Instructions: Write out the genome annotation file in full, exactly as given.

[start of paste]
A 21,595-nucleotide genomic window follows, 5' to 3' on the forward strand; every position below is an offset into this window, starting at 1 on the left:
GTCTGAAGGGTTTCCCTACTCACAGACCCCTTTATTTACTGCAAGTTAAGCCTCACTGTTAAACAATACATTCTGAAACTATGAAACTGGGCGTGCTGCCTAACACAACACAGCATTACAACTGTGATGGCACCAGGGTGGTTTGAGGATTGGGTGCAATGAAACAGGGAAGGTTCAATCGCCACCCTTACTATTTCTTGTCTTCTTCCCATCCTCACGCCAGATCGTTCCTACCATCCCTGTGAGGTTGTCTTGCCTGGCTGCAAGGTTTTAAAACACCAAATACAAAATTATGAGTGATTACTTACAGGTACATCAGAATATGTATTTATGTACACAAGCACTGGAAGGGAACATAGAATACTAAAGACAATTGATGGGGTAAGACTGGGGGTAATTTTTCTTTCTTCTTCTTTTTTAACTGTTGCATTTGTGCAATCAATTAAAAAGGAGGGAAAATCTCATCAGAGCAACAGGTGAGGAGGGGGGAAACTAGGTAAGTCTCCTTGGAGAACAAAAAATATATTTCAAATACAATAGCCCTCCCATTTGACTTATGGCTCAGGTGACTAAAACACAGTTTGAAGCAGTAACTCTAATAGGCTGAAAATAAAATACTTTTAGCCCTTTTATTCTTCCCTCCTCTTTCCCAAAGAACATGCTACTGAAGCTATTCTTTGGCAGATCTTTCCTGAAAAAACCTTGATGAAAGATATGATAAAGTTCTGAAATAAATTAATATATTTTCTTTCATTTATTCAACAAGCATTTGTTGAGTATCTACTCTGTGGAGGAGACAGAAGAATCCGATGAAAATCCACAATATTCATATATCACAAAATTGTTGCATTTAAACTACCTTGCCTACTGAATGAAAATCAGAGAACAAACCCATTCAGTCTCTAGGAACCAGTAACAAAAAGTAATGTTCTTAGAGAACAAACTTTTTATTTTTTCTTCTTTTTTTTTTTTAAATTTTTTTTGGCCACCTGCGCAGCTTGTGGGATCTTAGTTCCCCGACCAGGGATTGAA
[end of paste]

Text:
A 21,595-nucleotide genomic window follows, 5' to 3' on the forward strand; every position below is an offset into this window, starting at 1 on the left:
GTCTGAAGGGTTTCCCTACTCACAGACCCCTTTATTTACTGCAAGTTAAGCCTCACTGTTAAACAATACATTCTGAAACTATGAAACTGGGCGTGCTGCCTAACACAACACAGCATTACAACTGTGATGGCACCAGGGTGGTTTGAGGATTGGGTGCAATGAAACAGGGAAGGTTCAATCGCCACCCTTACTATTTCTTGTCTTCTTCCCATCCTCACGCCAGATCGTTCCTACCATCCCTGTGAGGTTGTCTTGCCTGGCTGCAAGGTTTTAAAACACCAAATACAAAATTATGAGTGATTACTTACAGGTACATCAGAATATGTATTTATGTACACAAGCACTGGAAGGGAACATAGAATACTAAAGACAATTGATGGGGTAAGACTGGGGGTAATTTTTCTTTCTTCTTCTTTTTTAACTGTTGCATTTGTGCAATCAATTAAAAAGGAGGGAAAATCTCATCAGAGCAACAGGTGAGGAGGGGGGAAACTAGGTAAGTCTCCTTGGAGAACAAAAAATATATTTCAAATACAATAGCCCTCCCATTTGACTTATGGCTCAGGTGACTAAAACACAGTTTGAAGCAGTAACTCTAATAGGCTGAAAATAAAATACTTTTAGCCCTTTTATTCTTCCCTCCTCTTTCCCAAAGAACATGCTACTGAAGCTATTCTTTGGCAGATCTTTCCTGAAAAAACCTTGATGAAAGATATGATAAAGTTCTGAAATAAATTAATATATTTTCTTTCATTTATTCAACAAGCATTTGTTGAGTATCTACTCTGTGGAGGAGACAGAAGAATCCGATGAAAATCCACAATATTCATATATCACAAAATTGTTGCATTTAAACTACCTTGCCTACTGAATGAAAATCAGAGAACAAACCCATTCAGTCTCTAGGAACCAGTAACAAAAAGTAATGTTCTTAGAGAACAAACTTTTTATTTTTTCTTCTTTTTTTTTTTTAAATTTTTTTTGGCCACCTGCGCAGCTTGTGGGATCTTAGTTCCCCGACCAGGGATTGAA